You get the sense that things are up on the Big Island the minute you get your rental car out on the roadway. That being the flags.
I am not talking about any kind of flags, but two types, typically flying from the back of trucks throughout the island. On one side is the Hawaiian State Flag. The other side is the “Kanaka Maoli” flag, introduced in 2001 by Gene Simeona of Honolulu and commonly seen in the community as “the people’s flag”.
For the state flag, the official flag of the Kingdom, Republic, Territory and then State, there were trucks flying that flag upside down, which is a universal signal for “distress” or desecration of the flag. On other trucks, the state flag was flying right side up. There was no rhyme or reason as far as I could tell of why one truck would fly it upside down, and another right side up.
Maoli” flag, though, was always flying right side up. That seemed to be the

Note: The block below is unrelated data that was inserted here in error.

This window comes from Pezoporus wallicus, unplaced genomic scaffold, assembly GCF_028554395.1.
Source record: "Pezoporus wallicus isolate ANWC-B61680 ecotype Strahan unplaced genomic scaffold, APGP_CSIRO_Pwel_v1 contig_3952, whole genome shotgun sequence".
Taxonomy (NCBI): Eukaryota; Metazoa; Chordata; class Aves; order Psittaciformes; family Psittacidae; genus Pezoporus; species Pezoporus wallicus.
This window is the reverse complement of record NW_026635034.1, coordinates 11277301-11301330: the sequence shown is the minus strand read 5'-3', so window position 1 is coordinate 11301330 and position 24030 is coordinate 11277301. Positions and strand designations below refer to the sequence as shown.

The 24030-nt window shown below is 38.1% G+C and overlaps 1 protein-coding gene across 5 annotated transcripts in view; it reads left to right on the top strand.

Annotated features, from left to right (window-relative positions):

only constant outside of the fact that there were a lot of trucks driving
around the Big Island with flags a flying.
It was a interesting way to spread the word that something was up with out unduly alarming the visitors that were also on the island. For all that I could see, the quiet demonstrations using flags went almost unnoticed by any group of visitors that I would see in proximity.
In fact, it has come to be even with our return to O’ahu that when we see a truck with flags flying, I typically look to see the orientation of the flags. I eventually call out “that one is upside down” or “right side up”. It has become the car game that you may have played as a kid “red car, blue car”. Instead, its “right side up, upside down” that is called out. I am sure that it is not appreciated that the quiet demonstration is seen like this, but at least it’s noticeable no matter where you go.